Today's art story ties in with the Italian theme from mid week. In 2004, I was privileged to study for a short while in Florence. Its a city overflowing with historic works of art. Here is my reaction, from that time, to Michelangelo's David:
There are many works can be written about but David is chosen because of the emotions that surfaced as I encountered it. In a word, the sculpture is spectacular though even that word falls flat in comparison to experiencing the sight, smell, and sound of standing in front of it. Breathe deep as you take in a hint of the flavor that the sculptor tasted while carving, chipping, and polishing the marble. Watch the crowd stroll, stop, point, and gasp in this room and you will not soon forget it. Their expressions range from pure joy to utter disbelief. I had listened to people talk about what a magnificent statement of humanity Michelangelo was able to create from a piece of stone.
It is slightly embarrassing to admit my response on hearing these statements was that there was no way any work of art could be that impressive. Little did I know that looking into David’s eyes would allow me to feel a glimpse into the soul of a great artist and a great era of history. I did not realize that I could stand – nearly close enough to touch – a symbol of the awakening of the human spirit. David stands strong and proud, solidly grounded and confident that even a giant cannot deter him from succeeding in this world.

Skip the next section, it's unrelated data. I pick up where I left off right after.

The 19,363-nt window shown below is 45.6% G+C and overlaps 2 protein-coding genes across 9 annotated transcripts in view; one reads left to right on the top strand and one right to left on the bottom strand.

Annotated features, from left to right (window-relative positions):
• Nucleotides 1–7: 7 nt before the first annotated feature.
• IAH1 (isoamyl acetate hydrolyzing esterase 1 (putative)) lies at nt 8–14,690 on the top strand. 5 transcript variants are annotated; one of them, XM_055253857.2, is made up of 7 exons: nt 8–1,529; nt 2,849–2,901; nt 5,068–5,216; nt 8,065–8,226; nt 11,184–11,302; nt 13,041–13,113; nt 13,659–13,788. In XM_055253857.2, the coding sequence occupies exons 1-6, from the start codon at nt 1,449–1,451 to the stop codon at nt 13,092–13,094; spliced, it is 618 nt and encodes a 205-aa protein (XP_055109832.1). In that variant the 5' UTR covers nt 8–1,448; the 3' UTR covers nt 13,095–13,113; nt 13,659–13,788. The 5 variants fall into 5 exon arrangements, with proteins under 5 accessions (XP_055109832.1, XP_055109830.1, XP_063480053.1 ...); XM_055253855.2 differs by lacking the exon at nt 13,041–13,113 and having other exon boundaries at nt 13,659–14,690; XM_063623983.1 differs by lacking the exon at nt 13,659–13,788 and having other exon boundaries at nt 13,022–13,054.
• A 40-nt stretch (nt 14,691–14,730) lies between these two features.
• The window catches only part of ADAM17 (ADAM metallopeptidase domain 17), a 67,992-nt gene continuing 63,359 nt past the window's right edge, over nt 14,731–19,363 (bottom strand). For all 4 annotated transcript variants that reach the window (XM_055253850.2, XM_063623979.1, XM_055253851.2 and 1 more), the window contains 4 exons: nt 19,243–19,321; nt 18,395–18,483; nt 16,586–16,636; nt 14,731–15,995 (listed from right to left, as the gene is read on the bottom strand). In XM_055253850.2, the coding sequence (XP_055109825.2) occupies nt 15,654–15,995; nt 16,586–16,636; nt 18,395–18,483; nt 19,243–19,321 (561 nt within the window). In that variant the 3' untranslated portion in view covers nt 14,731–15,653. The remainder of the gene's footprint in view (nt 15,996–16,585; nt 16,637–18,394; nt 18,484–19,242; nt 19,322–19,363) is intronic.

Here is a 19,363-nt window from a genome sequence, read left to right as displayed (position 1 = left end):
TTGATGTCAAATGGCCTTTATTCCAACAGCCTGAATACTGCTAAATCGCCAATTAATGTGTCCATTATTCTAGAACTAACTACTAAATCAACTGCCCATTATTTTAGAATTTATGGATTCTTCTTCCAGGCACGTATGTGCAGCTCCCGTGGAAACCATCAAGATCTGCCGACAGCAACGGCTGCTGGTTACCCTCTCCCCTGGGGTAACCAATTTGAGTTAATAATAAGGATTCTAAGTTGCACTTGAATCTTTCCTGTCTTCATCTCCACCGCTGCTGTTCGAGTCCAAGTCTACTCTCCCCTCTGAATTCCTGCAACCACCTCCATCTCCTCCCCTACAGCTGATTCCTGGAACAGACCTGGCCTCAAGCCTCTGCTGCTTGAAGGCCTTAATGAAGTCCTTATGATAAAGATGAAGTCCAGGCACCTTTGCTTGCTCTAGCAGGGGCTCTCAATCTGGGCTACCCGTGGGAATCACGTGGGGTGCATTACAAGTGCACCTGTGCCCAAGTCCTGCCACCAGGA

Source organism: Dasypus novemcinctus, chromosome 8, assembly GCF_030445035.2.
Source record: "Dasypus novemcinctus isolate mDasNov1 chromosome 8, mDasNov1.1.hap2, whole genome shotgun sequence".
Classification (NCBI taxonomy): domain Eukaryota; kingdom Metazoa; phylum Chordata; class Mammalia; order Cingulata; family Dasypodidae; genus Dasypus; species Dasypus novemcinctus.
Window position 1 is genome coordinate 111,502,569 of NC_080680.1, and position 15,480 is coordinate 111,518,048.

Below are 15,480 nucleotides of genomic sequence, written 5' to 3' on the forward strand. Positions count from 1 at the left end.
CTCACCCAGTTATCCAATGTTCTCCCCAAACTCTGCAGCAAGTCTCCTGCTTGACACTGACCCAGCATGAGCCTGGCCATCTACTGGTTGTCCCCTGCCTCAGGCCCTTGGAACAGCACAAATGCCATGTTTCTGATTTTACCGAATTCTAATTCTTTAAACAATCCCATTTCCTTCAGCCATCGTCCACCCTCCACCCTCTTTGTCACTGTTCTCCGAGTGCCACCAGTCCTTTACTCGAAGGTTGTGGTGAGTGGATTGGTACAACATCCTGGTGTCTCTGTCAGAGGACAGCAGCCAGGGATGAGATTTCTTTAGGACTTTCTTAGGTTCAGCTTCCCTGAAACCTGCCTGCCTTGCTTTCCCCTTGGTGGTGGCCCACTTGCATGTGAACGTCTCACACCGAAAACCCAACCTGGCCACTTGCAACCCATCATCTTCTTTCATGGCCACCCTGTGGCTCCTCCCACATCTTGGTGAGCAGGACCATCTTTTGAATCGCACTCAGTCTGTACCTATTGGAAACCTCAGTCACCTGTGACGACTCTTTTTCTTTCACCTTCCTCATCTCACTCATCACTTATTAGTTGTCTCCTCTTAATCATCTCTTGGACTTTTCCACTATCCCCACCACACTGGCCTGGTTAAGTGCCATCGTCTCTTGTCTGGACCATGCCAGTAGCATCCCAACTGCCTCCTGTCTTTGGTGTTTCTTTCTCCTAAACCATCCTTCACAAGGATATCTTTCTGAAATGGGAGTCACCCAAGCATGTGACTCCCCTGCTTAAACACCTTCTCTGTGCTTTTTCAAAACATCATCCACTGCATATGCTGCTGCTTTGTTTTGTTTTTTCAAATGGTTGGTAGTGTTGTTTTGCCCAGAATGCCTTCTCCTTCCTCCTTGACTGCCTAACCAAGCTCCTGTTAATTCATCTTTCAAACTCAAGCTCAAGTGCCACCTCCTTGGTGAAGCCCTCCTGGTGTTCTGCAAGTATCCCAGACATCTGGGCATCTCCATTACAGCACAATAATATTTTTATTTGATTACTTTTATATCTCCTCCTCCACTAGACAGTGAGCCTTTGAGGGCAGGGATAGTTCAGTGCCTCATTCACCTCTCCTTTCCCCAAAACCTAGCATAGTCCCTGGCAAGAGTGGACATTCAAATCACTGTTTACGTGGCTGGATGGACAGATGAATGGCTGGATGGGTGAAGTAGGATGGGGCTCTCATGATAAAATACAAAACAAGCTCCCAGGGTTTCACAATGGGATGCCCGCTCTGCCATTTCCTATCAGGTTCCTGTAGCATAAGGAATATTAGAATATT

The right hand – is this David’s human hand or God? – is large and relaxed as the stone he is about to load rests in his fingers. His gaze is somewhere between nonchalance and anticipation at being given this opportunity to slay Goliath. He positions himself and appears relaxed yet ready to move at any moment. My eyes focus on his foot of all things and it is then that I notice how Michelangelo has given us a sensual, smooth, and fleshy sculpture made from marble. The toe pad of David’s right foot is planted, yet slightly overhung, on the rock that is his connection to the earth and the flesh is pressed upward. The contrast between softness of skin and hardness of stone is breath taking. I continue to obsess on this small detail of a massive three-dimensional work of art that breaks away from any prior representation of the human form in Florentine sculpture. It is said that Michelangelo studied the ancient Greek sculptors, particularly the Belvedere Torso in Rome, to learn the precise muscle structure and tone that he gives David. The artist drew his inspiration from the ancient sculptors’ depiction of the physical body and churned it with the passion he felt as a human being to create a bold statement to the world then and the world now.